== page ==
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Manchester City Faces 2-Season Ban

Defending English Premier League champions Manchester City will not be allowed to compete in any European club competitions for the next two seasons (2020-21 and 2021-22), after it was found guilty of committing “serious breaches of the UEFA Club Licensing and Financial Fair Play Regulations,” European football’s governing body UEFA announced on Friday. The club immediately said it would appeal the verdict.

The club, owned by Sheikh Mansour bin Zayed Al Nahyan, royal family member and deputy prime minister of the United Arab Emirates, is known as one of the biggest spenders in European football. He had long been under scrutiny. The Adjudicatory Chamber of UEFA, the club financial control body, found that between 2012 and 2016, Manchester City had deceived auditors “by overstating its sponsorship revenue in its accounts and in the break-even information submitted to UEFA between 2012 and 2016.” UEFA also claim the team “failed to cooperate in the investigation of this case.”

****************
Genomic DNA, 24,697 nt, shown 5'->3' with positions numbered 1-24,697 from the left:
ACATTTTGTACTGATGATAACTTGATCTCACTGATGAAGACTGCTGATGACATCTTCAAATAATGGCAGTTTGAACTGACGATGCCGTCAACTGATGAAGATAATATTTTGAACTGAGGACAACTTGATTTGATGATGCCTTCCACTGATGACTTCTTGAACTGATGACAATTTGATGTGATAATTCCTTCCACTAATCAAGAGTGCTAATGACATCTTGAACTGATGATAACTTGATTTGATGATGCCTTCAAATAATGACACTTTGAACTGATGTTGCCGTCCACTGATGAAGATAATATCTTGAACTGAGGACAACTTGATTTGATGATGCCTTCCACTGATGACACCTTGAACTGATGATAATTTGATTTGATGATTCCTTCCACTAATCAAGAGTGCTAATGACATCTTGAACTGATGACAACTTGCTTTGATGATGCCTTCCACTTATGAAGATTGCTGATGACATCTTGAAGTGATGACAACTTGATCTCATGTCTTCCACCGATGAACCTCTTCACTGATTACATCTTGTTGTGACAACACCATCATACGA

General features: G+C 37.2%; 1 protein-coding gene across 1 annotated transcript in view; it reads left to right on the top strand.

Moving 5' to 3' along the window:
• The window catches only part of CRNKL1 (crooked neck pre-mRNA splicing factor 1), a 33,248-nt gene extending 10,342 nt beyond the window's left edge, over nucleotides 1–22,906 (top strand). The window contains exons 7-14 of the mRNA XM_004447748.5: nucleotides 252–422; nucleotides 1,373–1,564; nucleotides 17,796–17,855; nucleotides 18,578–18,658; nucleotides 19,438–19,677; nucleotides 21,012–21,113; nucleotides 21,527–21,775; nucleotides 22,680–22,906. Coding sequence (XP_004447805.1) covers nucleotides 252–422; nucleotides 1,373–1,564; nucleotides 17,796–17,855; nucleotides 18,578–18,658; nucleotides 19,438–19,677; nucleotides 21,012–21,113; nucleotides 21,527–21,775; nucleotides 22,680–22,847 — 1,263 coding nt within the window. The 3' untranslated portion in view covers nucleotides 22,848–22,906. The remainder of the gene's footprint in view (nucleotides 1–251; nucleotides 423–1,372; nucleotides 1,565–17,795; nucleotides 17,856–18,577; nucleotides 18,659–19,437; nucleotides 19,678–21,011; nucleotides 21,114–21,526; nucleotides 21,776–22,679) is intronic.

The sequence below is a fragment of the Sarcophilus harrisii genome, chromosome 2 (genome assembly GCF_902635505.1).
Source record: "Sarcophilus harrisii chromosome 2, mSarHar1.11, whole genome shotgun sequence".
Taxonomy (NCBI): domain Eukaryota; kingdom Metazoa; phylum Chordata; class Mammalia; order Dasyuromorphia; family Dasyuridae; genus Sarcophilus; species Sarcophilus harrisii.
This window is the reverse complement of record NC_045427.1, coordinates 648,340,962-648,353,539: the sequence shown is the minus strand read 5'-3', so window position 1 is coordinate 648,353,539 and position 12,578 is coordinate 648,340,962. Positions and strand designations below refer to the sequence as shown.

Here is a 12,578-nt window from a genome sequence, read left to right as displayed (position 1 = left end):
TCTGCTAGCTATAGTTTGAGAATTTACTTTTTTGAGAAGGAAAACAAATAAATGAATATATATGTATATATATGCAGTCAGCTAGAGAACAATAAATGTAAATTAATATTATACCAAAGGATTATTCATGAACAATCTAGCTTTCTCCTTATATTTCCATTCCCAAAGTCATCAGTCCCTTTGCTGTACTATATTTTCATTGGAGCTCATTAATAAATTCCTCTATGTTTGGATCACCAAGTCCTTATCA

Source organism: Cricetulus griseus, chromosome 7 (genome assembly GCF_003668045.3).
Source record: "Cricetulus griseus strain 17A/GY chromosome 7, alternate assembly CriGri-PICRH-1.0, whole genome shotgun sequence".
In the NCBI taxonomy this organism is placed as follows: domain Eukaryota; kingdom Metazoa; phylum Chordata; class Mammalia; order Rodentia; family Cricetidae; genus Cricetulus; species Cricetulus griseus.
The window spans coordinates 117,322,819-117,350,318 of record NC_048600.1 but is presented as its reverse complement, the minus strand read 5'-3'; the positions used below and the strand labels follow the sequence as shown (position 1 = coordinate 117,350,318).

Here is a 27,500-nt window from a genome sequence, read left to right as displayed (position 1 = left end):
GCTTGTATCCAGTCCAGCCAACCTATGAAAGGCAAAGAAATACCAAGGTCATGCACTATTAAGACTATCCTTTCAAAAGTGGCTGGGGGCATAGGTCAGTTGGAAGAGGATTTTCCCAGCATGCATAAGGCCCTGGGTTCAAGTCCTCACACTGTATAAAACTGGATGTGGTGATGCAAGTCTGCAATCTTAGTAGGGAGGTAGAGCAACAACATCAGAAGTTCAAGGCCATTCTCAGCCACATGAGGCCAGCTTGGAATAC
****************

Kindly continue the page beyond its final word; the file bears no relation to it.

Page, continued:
In addition to the two year ban, City also face a fine of €30 million ($32.5 million), although the lost revenue from Champions League games and TV royalties would likely dwarf that sum.

The club said in a statement that it was “disappointed, but not surprised” by the decision, announcing its intention to appeal at the Court of Arbitration for Sport, and saying the investigator, Belgian former Prime Minister Yves Leterme, always intended to sanction City.

From the soccer side of things, this could severely affect City’s ability to attract and retain big time players. Their roster is already loaded, but if they wanted to add one or two more big stars, it is likely that without the ability to play in UCL for two years layers would look elsewhere.

Manager Pep Guardiola has long been chasing the Champions League title that has eluded him since his days in Barcelona. This year may be his last chance for awhile, making it that much more of a priority for the City to win it while they can. Pep’s reign in Manchester could be crumbling as a result, but it is better to wait and see what happens with the appeals before rushing to conclusions.